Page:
There is no doubt that there are many factors, which have influenced the rate of infection within the Haredi community — population density, poverty, lack of media access, superstition, and poor and misguided leadership. While many, and possibly even most, are victims, there is no doubt that some of the degree of infection is a result of conscious decisions on parts of the Haredi community and its leadership to ignore the instructions and separate themselves from the health norms that most of Israeli society had adopted. They may deserve my care, and even my compassion, but do they deserve the ventilator that I, and others who fate determined their illness, need?

In the times of the Talmud [BT Gittin 46b–47a], the Rabbis determined that the essence of a Jewish society is its bond of loyalty and care. Consequently, anyone who is taken captive has a right to demand that our society spend its resources to redeem them. If, however, the individual sold him or herself, their irresponsible actions release society from its responsibility. Societal loyalty and responsibility have limitations. Citizens and individuals have to act responsibly if they are to demand that others be responsible for them. Loyalty can be demanded, but only when it is reciprocal. Applying this teaching to our contemporary reality gives legitimacy and urgency to the question of whether the Haredi community has acted responsibly.

The Rabbis of the Talmud, however, instituted a qualification on their ruling: If the life of the individual in question is in danger, they are to be redeemed regardless of whether they were taken captive or chose to sell themselves into captivity. Individual responsibility and loyalty are relevant factors, but not in moments of life and death. There is a time for judgement and moralizing. When life is on the line, it is not that time. When life is in the balance, we do not distinguish between the good and the bad, the responsible and the irresponsible. We do not distinguish between blood and blood.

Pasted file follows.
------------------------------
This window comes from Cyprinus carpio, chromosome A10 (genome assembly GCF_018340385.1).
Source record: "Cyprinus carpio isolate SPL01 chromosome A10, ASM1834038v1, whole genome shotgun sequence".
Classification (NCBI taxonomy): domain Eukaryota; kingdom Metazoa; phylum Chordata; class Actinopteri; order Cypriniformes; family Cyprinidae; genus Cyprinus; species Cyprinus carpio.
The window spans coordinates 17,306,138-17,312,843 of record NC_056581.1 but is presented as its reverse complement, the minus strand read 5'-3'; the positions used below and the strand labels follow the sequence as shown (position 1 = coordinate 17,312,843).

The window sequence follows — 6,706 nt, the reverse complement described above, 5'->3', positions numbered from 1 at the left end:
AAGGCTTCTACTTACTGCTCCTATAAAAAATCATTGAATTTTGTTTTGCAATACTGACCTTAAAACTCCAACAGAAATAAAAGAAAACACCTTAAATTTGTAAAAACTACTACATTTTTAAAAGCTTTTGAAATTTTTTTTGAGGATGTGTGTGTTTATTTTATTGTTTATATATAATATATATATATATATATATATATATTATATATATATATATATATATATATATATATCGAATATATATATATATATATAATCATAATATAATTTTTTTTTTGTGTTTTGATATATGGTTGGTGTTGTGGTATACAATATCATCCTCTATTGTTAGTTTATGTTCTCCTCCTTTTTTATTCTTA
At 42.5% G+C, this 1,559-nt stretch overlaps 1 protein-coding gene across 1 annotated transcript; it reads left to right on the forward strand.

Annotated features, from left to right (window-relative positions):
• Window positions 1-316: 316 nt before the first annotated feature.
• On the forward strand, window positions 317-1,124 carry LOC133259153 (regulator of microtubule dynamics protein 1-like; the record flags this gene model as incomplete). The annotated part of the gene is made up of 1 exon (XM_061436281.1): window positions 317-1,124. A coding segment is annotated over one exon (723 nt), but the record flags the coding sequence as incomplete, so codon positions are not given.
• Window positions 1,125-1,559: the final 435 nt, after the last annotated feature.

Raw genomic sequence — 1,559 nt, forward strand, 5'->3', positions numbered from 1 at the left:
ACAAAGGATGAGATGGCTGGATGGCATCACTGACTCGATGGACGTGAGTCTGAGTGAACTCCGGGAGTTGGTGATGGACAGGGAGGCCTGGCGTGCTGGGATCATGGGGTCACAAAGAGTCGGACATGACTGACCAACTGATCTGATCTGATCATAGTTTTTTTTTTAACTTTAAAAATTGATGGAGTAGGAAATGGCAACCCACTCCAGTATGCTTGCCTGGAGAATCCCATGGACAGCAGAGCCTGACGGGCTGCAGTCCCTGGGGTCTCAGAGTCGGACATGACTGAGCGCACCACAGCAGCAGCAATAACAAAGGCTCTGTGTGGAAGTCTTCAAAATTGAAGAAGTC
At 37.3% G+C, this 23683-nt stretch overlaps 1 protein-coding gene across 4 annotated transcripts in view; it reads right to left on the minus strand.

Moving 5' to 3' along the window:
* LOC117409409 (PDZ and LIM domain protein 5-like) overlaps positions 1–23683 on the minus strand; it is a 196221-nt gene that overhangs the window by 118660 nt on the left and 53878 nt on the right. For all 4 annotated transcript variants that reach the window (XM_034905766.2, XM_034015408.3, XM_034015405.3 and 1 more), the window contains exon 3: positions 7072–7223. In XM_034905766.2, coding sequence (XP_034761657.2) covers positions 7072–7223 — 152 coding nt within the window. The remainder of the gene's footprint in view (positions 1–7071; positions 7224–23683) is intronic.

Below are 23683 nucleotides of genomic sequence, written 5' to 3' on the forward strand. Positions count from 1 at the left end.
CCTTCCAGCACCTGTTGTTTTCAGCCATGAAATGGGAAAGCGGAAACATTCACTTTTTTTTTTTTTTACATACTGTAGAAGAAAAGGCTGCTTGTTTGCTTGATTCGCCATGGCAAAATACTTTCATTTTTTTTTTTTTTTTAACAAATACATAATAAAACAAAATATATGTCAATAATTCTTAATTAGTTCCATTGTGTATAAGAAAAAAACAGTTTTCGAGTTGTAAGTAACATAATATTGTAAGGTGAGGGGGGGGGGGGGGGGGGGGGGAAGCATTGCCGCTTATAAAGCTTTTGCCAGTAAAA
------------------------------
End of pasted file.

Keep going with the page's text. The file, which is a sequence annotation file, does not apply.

A time will come, and I hope very shortly, when Israeli society in general and the Haredi community in particular, will have to engage in a serious cheshbon nefesh and accounting, over the meaning and responsibility of Israeli citizenship. Over what we owe each other and, more importantly, what we owe to the other. COVID-19 has reminded us that as humans our destiny is shared. As Israelis, it has reminded us that beyond our tribal, ethnic, religious, political, and national divides, our future is dependent on each other. Not today, but, tomorrow, we all need to think individually and collectively, what this truly means for our future – together. Today is a time to embrace our responsibility to each other, as fellow humans created in the image of God.

About the Author
Rabbi Dr. Donniel Hartman is President of the Shalom Hartman Institute and author of Putting God Second: How to Save Religion from Itself. Donniel is the founder of some of the most extensive education, training and enrichment programs for scholars, educators, rabbis, and religious and lay leaders in Israel and North America. He is a prominent essayist, blogger and lecturer on issues of Israeli politics, policy, Judaism, and the Jewish community. He has a Ph.D. in Jewish philosophy from Hebrew University, an M.A in political philosophy from New York University, an M.A. in religion from Temple University, and Rabbinic ordination from the Shalom Hartman Institute.